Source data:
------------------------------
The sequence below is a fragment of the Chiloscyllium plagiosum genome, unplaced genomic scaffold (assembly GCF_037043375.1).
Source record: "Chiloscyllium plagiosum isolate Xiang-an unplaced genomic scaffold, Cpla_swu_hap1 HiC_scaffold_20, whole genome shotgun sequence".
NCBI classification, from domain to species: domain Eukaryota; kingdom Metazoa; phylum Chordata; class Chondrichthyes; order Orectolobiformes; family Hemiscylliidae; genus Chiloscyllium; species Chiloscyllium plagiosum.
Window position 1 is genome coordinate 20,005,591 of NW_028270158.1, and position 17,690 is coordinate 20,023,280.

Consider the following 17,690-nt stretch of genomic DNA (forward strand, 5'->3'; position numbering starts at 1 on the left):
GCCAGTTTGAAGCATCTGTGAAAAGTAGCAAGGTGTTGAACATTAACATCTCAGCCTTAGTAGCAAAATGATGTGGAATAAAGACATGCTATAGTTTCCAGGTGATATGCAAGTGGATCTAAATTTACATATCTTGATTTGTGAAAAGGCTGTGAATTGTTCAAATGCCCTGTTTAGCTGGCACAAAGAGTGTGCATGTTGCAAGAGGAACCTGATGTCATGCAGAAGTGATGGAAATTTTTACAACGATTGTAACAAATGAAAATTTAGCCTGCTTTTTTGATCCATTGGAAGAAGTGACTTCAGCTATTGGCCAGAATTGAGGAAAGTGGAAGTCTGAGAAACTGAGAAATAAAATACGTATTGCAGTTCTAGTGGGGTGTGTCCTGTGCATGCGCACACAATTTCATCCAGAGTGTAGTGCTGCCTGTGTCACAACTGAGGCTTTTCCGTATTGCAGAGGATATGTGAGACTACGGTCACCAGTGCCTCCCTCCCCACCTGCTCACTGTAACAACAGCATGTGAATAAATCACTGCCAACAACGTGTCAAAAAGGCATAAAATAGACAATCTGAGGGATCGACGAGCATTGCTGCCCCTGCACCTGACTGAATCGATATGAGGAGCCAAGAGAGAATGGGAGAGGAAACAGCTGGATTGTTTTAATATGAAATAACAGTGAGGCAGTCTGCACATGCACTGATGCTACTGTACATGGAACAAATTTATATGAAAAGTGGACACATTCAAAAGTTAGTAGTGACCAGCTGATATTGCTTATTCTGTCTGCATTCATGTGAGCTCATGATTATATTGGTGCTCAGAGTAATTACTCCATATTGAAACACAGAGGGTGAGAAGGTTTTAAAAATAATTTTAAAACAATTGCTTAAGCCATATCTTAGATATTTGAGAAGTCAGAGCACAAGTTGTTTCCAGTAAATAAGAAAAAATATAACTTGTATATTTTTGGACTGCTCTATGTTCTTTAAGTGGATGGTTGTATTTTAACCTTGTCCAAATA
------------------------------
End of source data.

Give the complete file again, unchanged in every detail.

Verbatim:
The sequence below is a fragment of the Chiloscyllium plagiosum genome, unplaced genomic scaffold (assembly GCF_037043375.1).
Source record: "Chiloscyllium plagiosum isolate Xiang-an unplaced genomic scaffold, Cpla_swu_hap1 HiC_scaffold_20, whole genome shotgun sequence".
NCBI classification, from domain to species: domain Eukaryota; kingdom Metazoa; phylum Chordata; class Chondrichthyes; order Orectolobiformes; family Hemiscylliidae; genus Chiloscyllium; species Chiloscyllium plagiosum.
Window position 1 is genome coordinate 20,005,591 of NW_028270158.1, and position 17,690 is coordinate 20,023,280.

Consider the following 17,690-nt stretch of genomic DNA (forward strand, 5'->3'; position numbering starts at 1 on the left):
GCCAGTTTGAAGCATCTGTGAAAAGTAGCAAGGTGTTGAACATTAACATCTCAGCCTTAGTAGCAAAATGATGTGGAATAAAGACATGCTATAGTTTCCAGGTGATATGCAAGTGGATCTAAATTTACATATCTTGATTTGTGAAAAGGCTGTGAATTGTTCAAATGCCCTGTTTAGCTGGCACAAAGAGTGTGCATGTTGCAAGAGGAACCTGATGTCATGCAGAAGTGATGGAAATTTTTACAACGATTGTAACAAATGAAAATTTAGCCTGCTTTTTTGATCCATTGGAAGAAGTGACTTCAGCTATTGGCCAGAATTGAGGAAAGTGGAAGTCTGAGAAACTGAGAAATAAAATACGTATTGCAGTTCTAGTGGGGTGTGTCCTGTGCATGCGCACACAATTTCATCCAGAGTGTAGTGCTGCCTGTGTCACAACTGAGGCTTTTCCGTATTGCAGAGGATATGTGAGACTACGGTCACCAGTGCCTCCCTCCCCACCTGCTCACTGTAACAACAGCATGTGAATAAATCACTGCCAACAACGTGTCAAAAAGGCATAAAATAGACAATCTGAGGGATCGACGAGCATTGCTGCCCCTGCACCTGACTGAATCGATATGAGGAGCCAAGAGAGAATGGGAGAGGAAACAGCTGGATTGTTTTAATATGAAATAACAGTGAGGCAGTCTGCACATGCACTGATGCTACTGTACATGGAACAAATTTATATGAAAAGTGGACACATTCAAAAGTTAGTAGTGACCAGCTGATATTGCTTATTCTGTCTGCATTCATGTGAGCTCATGATTATATTGGTGCTCAGAGTAATTACTCCATATTGAAACACAGAGGGTGAGAAGGTTTTAAAAATAATTTTAAAACAATTGCTTAAGCCATATCTTAGATATTTGAGAAGTCAGAGCACAAGTTGTTTCCAGTAAATAAGAAAAAATATAACTTGTATATTTTTGGACTGCTCTATGTTCTTTAAGTGGATGGTTGTATTTTAACCTTGTCCAAATA